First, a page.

In case you've been in a vacuum for the past two decades, the V-22 is a tiltrotor aircraft. It takes of and lands verticaly like a helicopter, but flies like a conventional airplane. The Marines are currently using the Osprey operationally, the Air Force is just starting to. The Osprey has had a difficult road to production, with inumerable technical issues, high profile crashes during development, and the subject of a tug of war in Congress and the Pentagon.
The Marines use the V-22 as a troop transport. It is a replacement for the Vietnam era H-46 helicopter. They have around 60 of them in service so far.
The Air Force uses the V-22 as a Special Operations aircraft. They have only a few of them so far, and seem to be in the mode of figuring out how to use them.
The Marines have completed two combat deployments of the Osprey in Iraq. There have been no serious incidents. Many lessons about operating the Osprey, tactics needed in that environment, and maintenance considerations have been learned - which was the primary purpose of the deployments. Some goals of the deployments were not met, primarily due to the reluctance of command staff to risk the aircraft in certain situations. The loss of an operational Osprey would be a serious blow to the program, and certain career death for the squadron commander. The Marines, justifiably so, are being very careful with their transport of the future.
To date, the Air Force has not (at least to public knowledge) deployed any of theirs outside of the US.
The GAO's primary complaint seems to be that the aircraft had not been proven to be able to perform some of its intended missions. So far, those missions have not been operationally attempted. The operational test for those missions will be Afghanistan, and the aircraft has not been deployed to that theater yet. A valid point by the GAO, but it should result in an "I" for incomplete - not "F" for failure. Just because some bozo in Congress chose this moment to have the GAO testify about it, does not mean that the operational/test/deployment schedule for the aircraft revolves around the date of that testimony.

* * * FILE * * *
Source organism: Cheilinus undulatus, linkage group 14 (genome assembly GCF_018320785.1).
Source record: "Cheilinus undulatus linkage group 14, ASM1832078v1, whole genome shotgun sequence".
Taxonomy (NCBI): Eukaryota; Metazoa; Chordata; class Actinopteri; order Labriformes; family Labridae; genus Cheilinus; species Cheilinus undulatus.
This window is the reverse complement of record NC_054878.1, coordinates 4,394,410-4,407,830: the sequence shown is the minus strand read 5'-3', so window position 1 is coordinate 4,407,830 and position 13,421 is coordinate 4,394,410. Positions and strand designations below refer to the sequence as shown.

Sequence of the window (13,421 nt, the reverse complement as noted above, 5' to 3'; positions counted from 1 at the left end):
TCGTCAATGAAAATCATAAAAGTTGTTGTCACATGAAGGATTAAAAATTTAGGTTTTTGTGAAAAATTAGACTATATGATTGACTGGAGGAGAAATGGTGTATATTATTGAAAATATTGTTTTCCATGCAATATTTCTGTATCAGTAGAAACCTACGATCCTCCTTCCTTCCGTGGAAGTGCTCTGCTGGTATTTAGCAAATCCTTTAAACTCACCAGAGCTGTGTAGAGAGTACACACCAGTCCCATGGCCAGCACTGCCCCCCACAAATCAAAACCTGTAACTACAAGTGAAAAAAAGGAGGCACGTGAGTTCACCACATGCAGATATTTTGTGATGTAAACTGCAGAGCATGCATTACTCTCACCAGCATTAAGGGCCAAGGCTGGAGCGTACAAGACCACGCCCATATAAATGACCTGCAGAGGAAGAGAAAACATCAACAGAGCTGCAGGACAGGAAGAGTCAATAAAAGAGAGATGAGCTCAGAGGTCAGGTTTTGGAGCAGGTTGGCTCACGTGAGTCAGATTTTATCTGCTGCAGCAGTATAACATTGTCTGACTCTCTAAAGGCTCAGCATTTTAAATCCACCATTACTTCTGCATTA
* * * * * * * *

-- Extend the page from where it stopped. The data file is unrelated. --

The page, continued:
As an aviation fan, I do have concerns about this aircraft. It is wonderful technology, and a marvel to watch. It leaks hydraulic fluid like a sieve out of the engine nacelles. A crew chief told me that they don't worry about it unless the puddle on the ground reaches a certain diameter. Standard equipment, at least for the Air Force versions, is two push brooms - when it lands off pavement the rotor blast fills the cargo compartment with whatever is on the ground, including dirt, rocks, grass - whatever. The intricate mechanisms for nacelle rotation and (especially) power routing in the event of an engine failure are complex. How hard it will be to maintain them in field operations would be a concern to me, as would their vulnerability to enemy fire.
The development and test period for this aircraft have been very long, due to it's complexity and the huge changes in tactics and doctrine necessary to employ it.
It is too early to determine if it will be a success. Likewise, it is far too early to call it a failure.
Update - “It’s time to put the Osprey out of its misery, and time to put the taxpayers out of their miseries.” Rep. Edolphus Towns, D-N.Y.
The Democrat chariman of the committee said this Friday, which is no surprise - the conclusion was made before the hearing was ever convened.
Photo above is an Air Force CV-22B of the 71SOS, 58SOW, photographed last summer by yours truly